Vyriad’s leased space on the IBM Campus includes an additional 18,000 square feet for any future expansions of the biotech company at this location.  

Design and buildout of the Vyriad facility was very intentional and forward thinking, with cleanliness being of utmost importance. The manufacturing, purification, packaging, and testing processes will all be uni-directional, with no backward flow of products or personnel within the isolated clean rooms to eliminate contamination. The rooms are additionally airlocked to restrict air and particle flow. Any breach or contamination in the system would shut down all production for about one month.

After an eight-month construction process, Vyriad will host an invitation only grand opening of its new manufacturing facility and headquarters on Wednesday January 30th. Buildout of the project was led by Benike Construction. RSP Architects served as lead design, with Madison-based Flad Architects crafting the Good Manufacturing Practice areas of the facility.

The new facility is expected to vastly increase the product run capacity of the company; currently Vyriad utilizes Mayo Clinic as a Contract Manufacturing Organization (CMO) for their viral therapies. The increased square footage also allows Vyriad to develop and create new viral products to add to their pipeline, increasing the capabilities of the company and allowing for potential expansion of their preclinical team. 

Photo courtesy of Vyriad.

Photo courtesy of Vyriad.

Vyriad was founded by Mayo Clinic virologist Dr. Stephen Russell, Mayo Clinic oncologist Dr. Kah Whye Peng, and University of Miami cell biologist Dr. Glen Barber in 2012. Dr. Russell has served as CEO since 2016.

Learn more and follow the progress of this emerging local biopharmaceutical company on their website http://www.vyriad.com/.

Five Local Biotech Student-Led Teams Advance to Walleye Tank

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Allisa Song, Nanodropper.

Allisa Song, Nanodropper.

Last Thursday local student-led innovation stole the limelight at the Entrepreneurial Student Showcase + Walleye Tank Student Qualifying Round, a collaboration between Saint Mary’s University of Minnesota Kabara Institute for Entrepreneurial Studies, Collider Coworking, and the Mayo Clinic Office of Entrepreneurship. Seventeen different student teams from around the region competed in the event. Twelve of these teams pitched with the hope to enter Walleye Tank, a Minnesota-based biotech business pitch competition. From this student qualifying round, five teams were deemed ready to compete in Walleye Tank, which will take place tomorrow in Rochester. Advancing teams included Nanodropper, NeuroCog, Malleus, UVCanopy, and Intelligent Parking Solutions.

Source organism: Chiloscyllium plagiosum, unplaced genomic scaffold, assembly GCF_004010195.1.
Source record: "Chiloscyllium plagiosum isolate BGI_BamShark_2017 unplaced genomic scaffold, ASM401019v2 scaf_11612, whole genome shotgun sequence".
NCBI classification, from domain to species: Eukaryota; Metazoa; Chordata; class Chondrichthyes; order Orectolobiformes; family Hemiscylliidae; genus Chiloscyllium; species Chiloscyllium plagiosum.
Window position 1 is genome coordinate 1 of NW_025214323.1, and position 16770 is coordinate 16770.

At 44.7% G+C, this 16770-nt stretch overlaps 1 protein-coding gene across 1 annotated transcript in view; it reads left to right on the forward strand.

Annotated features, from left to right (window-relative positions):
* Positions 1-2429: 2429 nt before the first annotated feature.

Nanodropper, presented by Mayo Clinic Medical Student Allisa Song, is addressing wasted eyedrop medications from unnecessary overflow during application of meds; the normal amount of liquid dispensed from eye drop bottles is five times that which can be absorbed by the human eye, according the Nanodropper team. In glaucoma treatment alone, excessive waste from eye drops can cost up to $500 per bottle. This waste is a large problem for low income patients or patients that run out of medication before their prescription can be refilled. To solve this problem, the Nanodropper team has developed a medical grade, single-use silicone eye drop adapter that reduces the size of dispensed eye drops to a volume that can be absorbed by the human eye to reduce medical eye drop waste. This adapter has a universal fit and is patent-pending. The team plans to deliver the product to customers through eye care clinics at a cost of $12.99, resulting in an 86% profit margin. By 2020, ~80M patients will be diagnosed with glaucoma, resulting in an estimated market size of $90M in revenue in the US market alone. Nanodropper qualified for the Mid-Level Reeler division of Walleye Tank.